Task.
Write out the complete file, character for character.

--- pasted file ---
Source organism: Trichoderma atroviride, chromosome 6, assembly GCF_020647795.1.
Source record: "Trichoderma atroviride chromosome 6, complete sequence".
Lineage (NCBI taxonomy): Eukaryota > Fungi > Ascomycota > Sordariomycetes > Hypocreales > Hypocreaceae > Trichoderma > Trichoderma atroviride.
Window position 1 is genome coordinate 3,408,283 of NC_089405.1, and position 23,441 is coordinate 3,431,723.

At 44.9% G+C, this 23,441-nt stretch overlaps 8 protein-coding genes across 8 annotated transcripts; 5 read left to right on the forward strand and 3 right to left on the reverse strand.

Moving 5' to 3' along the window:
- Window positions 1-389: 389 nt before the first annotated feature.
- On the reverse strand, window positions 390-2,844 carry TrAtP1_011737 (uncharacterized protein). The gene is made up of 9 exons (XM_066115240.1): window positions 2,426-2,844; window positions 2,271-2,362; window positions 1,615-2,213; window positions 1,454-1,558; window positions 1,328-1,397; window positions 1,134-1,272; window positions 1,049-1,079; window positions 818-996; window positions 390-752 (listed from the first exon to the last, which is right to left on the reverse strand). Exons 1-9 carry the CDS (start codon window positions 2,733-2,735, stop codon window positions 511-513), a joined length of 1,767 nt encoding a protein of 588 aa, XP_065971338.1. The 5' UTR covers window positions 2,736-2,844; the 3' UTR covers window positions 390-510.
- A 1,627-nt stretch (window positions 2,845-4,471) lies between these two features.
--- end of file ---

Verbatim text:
Source organism: Trichoderma atroviride, chromosome 6, assembly GCF_020647795.1.
Source record: "Trichoderma atroviride chromosome 6, complete sequence".
Lineage (NCBI taxonomy): Eukaryota > Fungi > Ascomycota > Sordariomycetes > Hypocreales > Hypocreaceae > Trichoderma > Trichoderma atroviride.
Window position 1 is genome coordinate 3,408,283 of NC_089405.1, and position 23,441 is coordinate 3,431,723.

At 44.9% G+C, this 23,441-nt stretch overlaps 8 protein-coding genes across 8 annotated transcripts; 5 read left to right on the forward strand and 3 right to left on the reverse strand.

Moving 5' to 3' along the window:
- Window positions 1-389: 389 nt before the first annotated feature.
- On the reverse strand, window positions 390-2,844 carry TrAtP1_011737 (uncharacterized protein). The gene is made up of 9 exons (XM_066115240.1): window positions 2,426-2,844; window positions 2,271-2,362; window positions 1,615-2,213; window positions 1,454-1,558; window positions 1,328-1,397; window positions 1,134-1,272; window positions 1,049-1,079; window positions 818-996; window positions 390-752 (listed from the first exon to the last, which is right to left on the reverse strand). Exons 1-9 carry the CDS (start codon window positions 2,733-2,735, stop codon window positions 511-513), a joined length of 1,767 nt encoding a protein of 588 aa, XP_065971338.1. The 5' UTR covers window positions 2,736-2,844; the 3' UTR covers window positions 390-510.
- A 1,627-nt stretch (window positions 2,845-4,471) lies between these two features.